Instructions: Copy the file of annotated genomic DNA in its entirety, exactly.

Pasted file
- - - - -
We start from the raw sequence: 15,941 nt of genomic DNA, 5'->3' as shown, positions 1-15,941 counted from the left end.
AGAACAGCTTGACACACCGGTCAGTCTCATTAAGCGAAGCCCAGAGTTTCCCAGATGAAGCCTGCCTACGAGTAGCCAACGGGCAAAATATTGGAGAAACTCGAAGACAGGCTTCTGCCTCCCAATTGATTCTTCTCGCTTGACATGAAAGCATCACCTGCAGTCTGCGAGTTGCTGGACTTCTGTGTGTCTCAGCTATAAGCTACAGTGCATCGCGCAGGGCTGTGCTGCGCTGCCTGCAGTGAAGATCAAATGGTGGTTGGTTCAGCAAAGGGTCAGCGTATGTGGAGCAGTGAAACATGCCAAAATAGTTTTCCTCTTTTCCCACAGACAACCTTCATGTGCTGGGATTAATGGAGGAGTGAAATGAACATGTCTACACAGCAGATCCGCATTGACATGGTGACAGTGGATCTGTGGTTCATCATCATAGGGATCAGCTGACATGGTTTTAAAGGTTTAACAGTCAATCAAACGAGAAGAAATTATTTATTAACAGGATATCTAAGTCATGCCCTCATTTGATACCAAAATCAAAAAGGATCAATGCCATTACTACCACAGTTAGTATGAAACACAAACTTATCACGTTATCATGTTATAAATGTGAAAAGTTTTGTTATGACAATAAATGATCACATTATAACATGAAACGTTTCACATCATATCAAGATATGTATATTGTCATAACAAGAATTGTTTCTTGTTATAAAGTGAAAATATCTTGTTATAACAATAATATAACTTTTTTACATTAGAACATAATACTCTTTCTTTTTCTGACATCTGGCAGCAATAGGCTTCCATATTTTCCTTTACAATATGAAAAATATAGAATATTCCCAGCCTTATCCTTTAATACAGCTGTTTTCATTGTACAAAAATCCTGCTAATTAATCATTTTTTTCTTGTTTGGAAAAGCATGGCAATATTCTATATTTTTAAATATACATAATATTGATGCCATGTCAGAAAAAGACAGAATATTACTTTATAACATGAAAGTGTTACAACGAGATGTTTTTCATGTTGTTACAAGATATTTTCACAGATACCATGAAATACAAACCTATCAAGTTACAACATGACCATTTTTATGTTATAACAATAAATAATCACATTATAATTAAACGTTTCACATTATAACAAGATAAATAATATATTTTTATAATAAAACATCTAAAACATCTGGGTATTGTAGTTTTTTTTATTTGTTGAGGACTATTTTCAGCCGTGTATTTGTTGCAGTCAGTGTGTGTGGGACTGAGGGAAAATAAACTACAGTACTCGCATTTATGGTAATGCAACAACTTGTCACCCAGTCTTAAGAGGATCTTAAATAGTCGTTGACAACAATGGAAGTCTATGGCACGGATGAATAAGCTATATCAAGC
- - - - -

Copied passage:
We start from the raw sequence: 15,941 nt of genomic DNA, 5'->3' as shown, positions 1-15,941 counted from the left end.
AGAACAGCTTGACACACCGGTCAGTCTCATTAAGCGAAGCCCAGAGTTTCCCAGATGAAGCCTGCCTACGAGTAGCCAACGGGCAAAATATTGGAGAAACTCGAAGACAGGCTTCTGCCTCCCAATTGATTCTTCTCGCTTGACATGAAAGCATCACCTGCAGTCTGCGAGTTGCTGGACTTCTGTGTGTCTCAGCTATAAGCTACAGTGCATCGCGCAGGGCTGTGCTGCGCTGCCTGCAGTGAAGATCAAATGGTGGTTGGTTCAGCAAAGGGTCAGCGTATGTGGAGCAGTGAAACATGCCAAAATAGTTTTCCTCTTTTCCCACAGACAACCTTCATGTGCTGGGATTAATGGAGGAGTGAAATGAACATGTCTACACAGCAGATCCGCATTGACATGGTGACAGTGGATCTGTGGTTCATCATCATAGGGATCAGCTGACATGGTTTTAAAGGTTTAACAGTCAATCAAACGAGAAGAAATTATTTATTAACAGGATATCTAAGTCATGCCCTCATTTGATACCAAAATCAAAAAGGATCAATGCCATTACTACCACAGTTAGTATGAAACACAAACTTATCACGTTATCATGTTATAAATGTGAAAAGTTTTGTTATGACAATAAATGATCACATTATAACATGAAACGTTTCACATCATATCAAGATATGTATATTGTCATAACAAGAATTGTTTCTTGTTATAAAGTGAAAATATCTTGTTATAACAATAATATAACTTTTTTACATTAGAACATAATACTCTTTCTTTTTCTGACATCTGGCAGCAATAGGCTTCCATATTTTCCTTTACAATATGAAAAATATAGAATATTCCCAGCCTTATCCTTTAATACAGCTGTTTTCATTGTACAAAAATCCTGCTAATTAATCATTTTTTTCTTGTTTGGAAAAGCATGGCAATATTCTATATTTTTAAATATACATAATATTGATGCCATGTCAGAAAAAGACAGAATATTACTTTATAACATGAAAGTGTTACAACGAGATGTTTTTCATGTTGTTACAAGATATTTTCACAGATACCATGAAATACAAACCTATCAAGTTACAACATGACCATTTTTATGTTATAACAATAAATAATCACATTATAATTAAACGTTTCACATTATAACAAGATAAATAATATATTTTTATAATAAAACATCTAAAACATCTGGGTATTGTAGTTTTTTTTATTTGTTGAGGACTATTTTCAGCCGTGTATTTGTTGCAGTCAGTGTGTGTGGGACTGAGGGAAAATAAACTACAGTACTCGCATTTATGGTAATGCAACAACTTGTCACCCAGTCTTAAGAGGATCTTAAATAGTCGTTGACAACAATGGAAGTCTATGGCACGGATGAATAAGCTATATCAAGC